Tuesday, September 23, 2014

Working remotely on a Raspberry Pi

I've been trying to do some real work on a Raspberry Pi and it's cramped my style a little bit to cannibalize a monitor and slap an extra keyboard an mouse on my desk.

Working in Raspian Wheezy, you have a lot of Debian Linux at your disposal, so I thought, "I'll just ssh in" That works great, from either a Linux VM, or using Putty on Windows. I needed to run graphical applications and spawn terminals at will, so I really wanted full desktop experience.

X11, the base graphic interface run by virtually all Unix-like operating systems, supports a feature known as display redirection. I used this back in the 90's when I tried to make use of a boat anchor DECstation from my Slackware Linux box. It still pretty much works the same way it did 20 years ago. Before I get too far into how it works, I'm just going to stop and and mention that if all you want is to remotely run graphical programs on your Rasberry Pi, stop right there!  There is a much easier way! X11's server-client model is very powerful and flexible, and is unique in a class of technologies that has stood the test of time, but it's not very "get'er done" user friendly.

Linux machines support Microsoft's "Remote Desktop" protocol with two programs: xrdp and rdesktop.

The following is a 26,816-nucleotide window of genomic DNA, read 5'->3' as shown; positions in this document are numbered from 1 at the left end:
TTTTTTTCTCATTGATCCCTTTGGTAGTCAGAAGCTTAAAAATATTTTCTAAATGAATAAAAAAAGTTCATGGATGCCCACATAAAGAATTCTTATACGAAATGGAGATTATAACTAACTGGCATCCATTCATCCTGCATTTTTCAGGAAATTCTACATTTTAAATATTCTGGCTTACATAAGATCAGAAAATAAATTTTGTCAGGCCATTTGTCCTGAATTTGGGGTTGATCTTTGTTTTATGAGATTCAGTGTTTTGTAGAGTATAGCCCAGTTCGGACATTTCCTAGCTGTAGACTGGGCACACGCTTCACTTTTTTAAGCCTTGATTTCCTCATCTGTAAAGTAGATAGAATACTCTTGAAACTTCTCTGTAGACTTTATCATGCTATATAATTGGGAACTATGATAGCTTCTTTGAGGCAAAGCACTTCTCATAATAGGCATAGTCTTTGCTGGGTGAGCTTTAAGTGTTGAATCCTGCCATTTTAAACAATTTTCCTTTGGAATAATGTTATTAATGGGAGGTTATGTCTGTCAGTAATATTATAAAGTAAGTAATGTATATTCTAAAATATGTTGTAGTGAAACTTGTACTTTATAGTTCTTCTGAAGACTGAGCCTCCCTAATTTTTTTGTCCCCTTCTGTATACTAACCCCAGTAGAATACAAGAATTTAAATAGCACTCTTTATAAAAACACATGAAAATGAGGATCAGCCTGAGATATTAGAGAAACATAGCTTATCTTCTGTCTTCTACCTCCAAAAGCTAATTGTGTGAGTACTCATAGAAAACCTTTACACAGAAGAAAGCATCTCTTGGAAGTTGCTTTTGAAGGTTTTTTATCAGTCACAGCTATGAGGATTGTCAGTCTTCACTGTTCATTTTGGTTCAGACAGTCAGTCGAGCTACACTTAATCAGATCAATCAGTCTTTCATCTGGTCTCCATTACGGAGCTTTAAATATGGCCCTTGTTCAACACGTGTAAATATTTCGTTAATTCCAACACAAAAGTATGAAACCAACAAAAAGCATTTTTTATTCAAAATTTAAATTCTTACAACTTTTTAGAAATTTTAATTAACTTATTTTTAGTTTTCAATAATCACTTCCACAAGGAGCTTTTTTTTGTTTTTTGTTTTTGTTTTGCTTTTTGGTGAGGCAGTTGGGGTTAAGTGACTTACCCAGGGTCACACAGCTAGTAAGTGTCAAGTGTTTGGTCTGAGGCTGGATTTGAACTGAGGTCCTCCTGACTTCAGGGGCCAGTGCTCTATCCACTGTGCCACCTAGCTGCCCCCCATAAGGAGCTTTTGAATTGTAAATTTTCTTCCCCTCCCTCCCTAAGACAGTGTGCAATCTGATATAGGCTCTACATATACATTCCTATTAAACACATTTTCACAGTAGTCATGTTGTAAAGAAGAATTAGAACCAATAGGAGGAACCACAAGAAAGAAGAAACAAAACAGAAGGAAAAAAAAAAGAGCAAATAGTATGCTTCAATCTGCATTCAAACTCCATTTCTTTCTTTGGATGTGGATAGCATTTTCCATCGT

xrdp is the "Remote Server". This runs on the machine that your want to remotely log into. Note that is this backward from X11, where the "server" is the machine with the physical display, and the client is the (remote) application that generates contents to display.

To install xrdp on your Pi (if using Raspian or other Debian Linux derivative), type:

sudo apt-get update


sudo apt-get install xrdp

You're pal apt will download, setup, and launch the xrdp deamon to start listing for connection requests. If you're parnoid, reboot your Pi to make sure.

Now, to get the IP address of your Pi, type:


Look for the "inet addr" entries in the output. Use, the entry under "eth0" or "wlan0" if you're using the wired or wireless networking, respectively.

If you are working on Windows to log into your Pi, you can run the "Remote Desktop Connection" application, and enter the IP address of your Pi. (You also might want to select a smaller screen size than the default full screen)

Microsoft publishes a RDP remote desktop client for OSX, called appropriately, "Microsoft Remote Desktop", in the OSX App Store.  I have not used it much, but I can confirm that it does work with the Pi.

If you're running from another Linux machine, or even another Pi, install "rdesktop"(I tested this on Linux Mint, but I think it should work on most Debian based Linux flavors)

sudo apt-get install rdesktop

then to log-in to your Pi by this in a terminal:

rdesktop -g 1280x1024

you can replace the resolution with whatever you want. Replace the IP address with the actual address if your Pi.


From time to time, if you don't have it set with a static address, your Pi may get assigned a new IP address. If logging into your router/dhcp server is not convenient, try the nifty Fing for Win/Mac/Linux/Android/iOS, It can quickly scan a local network for devices.

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